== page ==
- The Magazine
As you say goodbye to your summer garden, now is the time to prepare your plot for full bloom in the spring.
Frank Asher, a certified master gardener who operates Old City Green at the corner of 9th and N Streets NW, says mid-October is the ideal time of year to clean up, move things around, and start fresh by planting bulbs.
”This is the time of year to pull things out that you didn’t like last year. This is the time of year to plant a shrub, or tree or perennial that you’ve never planted before,” he says. It’s also the time to cut back perrenials and apply compost at their base to fertilize during winter.
And, while you’re at it, plant your tulip bulbs. If you’re having problems with squirrels digging out your bulbs before they have a chance to bloom, Asher provides a tip: ”Rub your bulbs in chili powder before you bury them.”
Asher adds that fall is the season to ”re-envision” your garden by creating your own trend.
”What’s great about gardening is that you can really create your own look,” he says. ”I like to have a portion of a garden that has all one color, but different textures, or different shades of a color, so you can create a spot in your garden that’s monochromatic — where you would plant white tulips, white echinacea and white pansies.”
And though they may have a certain autumnal attraction, steer clear of berberis and ivy, Asher warns.
”It’s invasive,” he says. “Ivy is also a great place for rats to hide.”
For the gardenless green thumbs, GreenLOFT Design can get the ball rolling wherever you might have a bit of space, even if it’s many stories above God’s green earth.
”We specialize in rooftop and urban courtyard design,” says GreenLOFT’s Damian Chayse. ”Any type of rooftop is going to be container gardens.”
Chase suggests those interested in creating a rooftop garden start the design process now.
”One thing that we’re stressing to people at this time of the season when most people are not really thinking about their outdoor space, is this is the best time to begin the design process.”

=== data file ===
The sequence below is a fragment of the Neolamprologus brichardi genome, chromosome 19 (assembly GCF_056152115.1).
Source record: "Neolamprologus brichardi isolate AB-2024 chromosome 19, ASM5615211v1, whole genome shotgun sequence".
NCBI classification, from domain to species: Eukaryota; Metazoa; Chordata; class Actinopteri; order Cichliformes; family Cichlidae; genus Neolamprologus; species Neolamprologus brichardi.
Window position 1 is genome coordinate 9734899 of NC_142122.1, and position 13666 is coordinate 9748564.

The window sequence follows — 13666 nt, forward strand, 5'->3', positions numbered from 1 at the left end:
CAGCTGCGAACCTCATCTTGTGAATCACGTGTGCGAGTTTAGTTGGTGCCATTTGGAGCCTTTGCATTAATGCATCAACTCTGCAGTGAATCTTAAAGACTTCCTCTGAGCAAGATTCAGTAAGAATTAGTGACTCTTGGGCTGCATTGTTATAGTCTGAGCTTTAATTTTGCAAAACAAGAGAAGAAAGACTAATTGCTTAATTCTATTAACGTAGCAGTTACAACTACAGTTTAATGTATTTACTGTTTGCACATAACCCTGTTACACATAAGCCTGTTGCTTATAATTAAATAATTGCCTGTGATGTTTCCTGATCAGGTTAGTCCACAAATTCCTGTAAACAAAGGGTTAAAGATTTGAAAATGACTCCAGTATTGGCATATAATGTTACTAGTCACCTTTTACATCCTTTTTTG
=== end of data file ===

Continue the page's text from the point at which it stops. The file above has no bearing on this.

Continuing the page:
The process can be time consuming, so a head start is a big help: ”Getting that done now is really the key so that we’re ready to go as soon as the weather starts to get warm and we’re in that construction phase.”
Asher adds that the possibilities in designing a new green space are endless.
”The most wonderful thing about gardening is that you can create your own world,” he promises. ”There’s no one way of doing anything.”
For more information about GreenLOFT Design, call 202-455-LOFT or visit greenloftdesign.com. For more on Old City Green, at the corner of 9th and N Streets NW, call 202-412-CITY or visit oldcitygreen.com.
These are challenging times for news organizations. And yet it’s crucial we stay active and provide vital resources and information to both our local readers and the world. So won’t you please take a moment and consider supporting Metro Weekly with a membership? For as little as $5 a month, you can help ensure Metro Weekly magazine and MetroWeekly.com remain free, viable resources as we provide the best, most diverse, culturally-resonant LGBTQ coverage in both the D.C. region and around the world. Memberships come with exclusive perks and discounts, your own personal digital delivery of each week’s magazine (and an archive), access to our Member's Lounge when it launches this fall, and exclusive members-only items like Metro Weekly Membership Mugs and Tote Bags! Check out all our membership levels here and please join us today!